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How Can Hearsay Affect a Florida Criminal Case?


You have probably seen how hearsay works in courtroom dramas on TV or in movies; though what you saw was a fictional account, you have a general understanding of how the rule works. Under the Florida Evidence Code, hearsay is statement or conduct by a person meant as a form of communication. A witness who heard or observed the statement cannot repeat the information in a criminal courtroom, because hearsay is prohibited as evidence if it is offered to prove the truth of the subject.

From this basic definition, you might expect issues related to hearsay to be relatively clear-cut: If you said something to another person about your criminal activity, your statements cannot be introduced in court through that individual’s testimony. Unfortunately, the hearsay rule is much more complicated in practice. A Fort Lauderdale criminal defense attorney can advise you on how it applies to your case, but you might find it useful to review a summary of hearsay concepts. 

Overview of Hearsay: To provide more detail on the above definition, hearsay is a statement made by someone to a witness; if that witness repeats the statement in court, offering the information for purposes of the truth of the contents, it is objectionable on the grounds of the hearsay rule. There are a few important points about the rule that you should note:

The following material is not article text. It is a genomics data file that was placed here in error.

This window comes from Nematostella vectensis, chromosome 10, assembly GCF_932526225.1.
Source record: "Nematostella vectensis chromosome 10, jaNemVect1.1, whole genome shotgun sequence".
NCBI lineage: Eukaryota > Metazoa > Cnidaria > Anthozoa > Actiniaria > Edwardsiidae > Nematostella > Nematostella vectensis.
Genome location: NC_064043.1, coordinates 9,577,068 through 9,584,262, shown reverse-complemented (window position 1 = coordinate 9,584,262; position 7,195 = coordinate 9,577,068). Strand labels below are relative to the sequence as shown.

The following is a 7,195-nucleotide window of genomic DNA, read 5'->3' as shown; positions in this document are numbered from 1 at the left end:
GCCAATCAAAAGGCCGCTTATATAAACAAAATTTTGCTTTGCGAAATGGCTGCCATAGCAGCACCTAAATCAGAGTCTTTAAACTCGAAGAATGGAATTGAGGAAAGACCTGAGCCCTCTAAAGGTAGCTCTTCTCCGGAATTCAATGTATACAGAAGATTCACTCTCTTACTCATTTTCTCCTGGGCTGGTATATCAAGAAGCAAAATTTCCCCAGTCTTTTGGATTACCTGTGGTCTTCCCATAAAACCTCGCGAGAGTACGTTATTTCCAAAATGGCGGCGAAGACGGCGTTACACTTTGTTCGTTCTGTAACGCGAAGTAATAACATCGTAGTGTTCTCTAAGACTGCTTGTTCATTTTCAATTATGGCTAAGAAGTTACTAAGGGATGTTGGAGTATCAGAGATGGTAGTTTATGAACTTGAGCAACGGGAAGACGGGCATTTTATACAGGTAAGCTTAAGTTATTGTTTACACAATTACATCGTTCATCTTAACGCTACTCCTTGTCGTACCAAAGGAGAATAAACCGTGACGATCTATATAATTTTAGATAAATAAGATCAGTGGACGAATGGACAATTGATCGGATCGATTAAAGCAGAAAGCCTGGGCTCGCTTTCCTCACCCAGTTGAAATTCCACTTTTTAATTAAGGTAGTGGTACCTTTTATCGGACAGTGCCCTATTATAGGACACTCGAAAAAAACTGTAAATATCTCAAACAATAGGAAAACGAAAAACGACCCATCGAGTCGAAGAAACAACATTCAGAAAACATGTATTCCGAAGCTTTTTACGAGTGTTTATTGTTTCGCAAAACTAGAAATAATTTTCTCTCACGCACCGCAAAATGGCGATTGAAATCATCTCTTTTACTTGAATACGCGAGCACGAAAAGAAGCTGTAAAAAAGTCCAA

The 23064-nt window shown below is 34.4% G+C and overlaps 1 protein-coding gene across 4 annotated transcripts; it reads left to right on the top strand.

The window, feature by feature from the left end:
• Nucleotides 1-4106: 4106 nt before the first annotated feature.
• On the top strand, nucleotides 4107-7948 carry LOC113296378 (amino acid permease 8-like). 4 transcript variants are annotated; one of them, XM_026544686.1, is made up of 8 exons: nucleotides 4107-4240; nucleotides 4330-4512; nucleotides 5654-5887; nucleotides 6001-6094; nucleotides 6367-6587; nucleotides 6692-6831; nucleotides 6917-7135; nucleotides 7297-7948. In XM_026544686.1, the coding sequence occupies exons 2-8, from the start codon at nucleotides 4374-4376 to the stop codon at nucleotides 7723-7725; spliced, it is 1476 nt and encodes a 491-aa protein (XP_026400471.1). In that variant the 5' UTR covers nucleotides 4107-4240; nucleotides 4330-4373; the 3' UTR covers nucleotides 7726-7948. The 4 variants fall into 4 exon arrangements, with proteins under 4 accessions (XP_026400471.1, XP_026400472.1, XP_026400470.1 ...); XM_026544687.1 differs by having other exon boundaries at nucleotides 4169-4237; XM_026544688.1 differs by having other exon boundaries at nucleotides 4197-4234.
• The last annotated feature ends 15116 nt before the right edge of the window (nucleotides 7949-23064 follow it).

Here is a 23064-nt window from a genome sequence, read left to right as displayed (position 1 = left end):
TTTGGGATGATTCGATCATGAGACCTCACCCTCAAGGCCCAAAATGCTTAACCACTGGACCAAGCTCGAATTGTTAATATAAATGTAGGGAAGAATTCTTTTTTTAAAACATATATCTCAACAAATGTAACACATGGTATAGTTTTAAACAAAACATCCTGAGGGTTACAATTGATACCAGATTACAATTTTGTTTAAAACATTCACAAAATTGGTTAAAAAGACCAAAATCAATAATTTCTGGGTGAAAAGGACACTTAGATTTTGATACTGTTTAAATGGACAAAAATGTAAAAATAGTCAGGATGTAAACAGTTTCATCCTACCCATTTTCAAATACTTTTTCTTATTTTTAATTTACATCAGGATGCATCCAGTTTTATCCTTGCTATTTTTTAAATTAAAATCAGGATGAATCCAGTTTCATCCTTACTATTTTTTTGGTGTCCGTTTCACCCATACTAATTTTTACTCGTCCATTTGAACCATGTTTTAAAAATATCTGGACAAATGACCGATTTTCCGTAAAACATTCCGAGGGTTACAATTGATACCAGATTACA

• Hearsay is ANY statement, including verbally spoken words, written assertions, and nonverbal conduct – such as a nod, shrug, or shaking the head.
  • An attorney must object to hearsay while the witness is on the stand, or the judge may allow the witness testimony as evidence.
  • The point of the hearsay rule is to make sure evidence is reliable. A person’s statements can be taken out of context, so the rule serves to eliminate information that is not considered trustworthy.

The Key is in the Exceptions to Hearsay: Beyond the basics of the rule, you should be aware of situations where hearsay WILL be allowed in court. Exceptions to the hearsay initially turn on whether the declarant – the person who made the statement – is available to testify in court. If the declarant is not available, his or her statements may be allowed as evidence if:

  • The statements were made in former testimony before the court in another proceeding;
  • The person made the statements because he or she thought death was imminent;
  • The declarant made statements that were against his or her interests; and/or,
  • The statements meet other criteria by Florida law.

Regardless of whether the declarant is available, hearsay WILL be allowed in court if the statements were spontaneous or uttered out of excitement. There are also exceptions for statements made in connection with written records.

Learn More by Consulting with a Florida Criminal Defense Lawyer

Hopefully, you have a better understanding of how hearsay works in a criminal case. However, you need more than an overview to leverage the relevant concepts when you are the one facing charges. For more information on evidence rules and how they can help or hinder your case, please contact Fort Lauderdale criminal attorney Kevin J. Kulik. We can schedule a consultation to review your circumstances and explore defense options.


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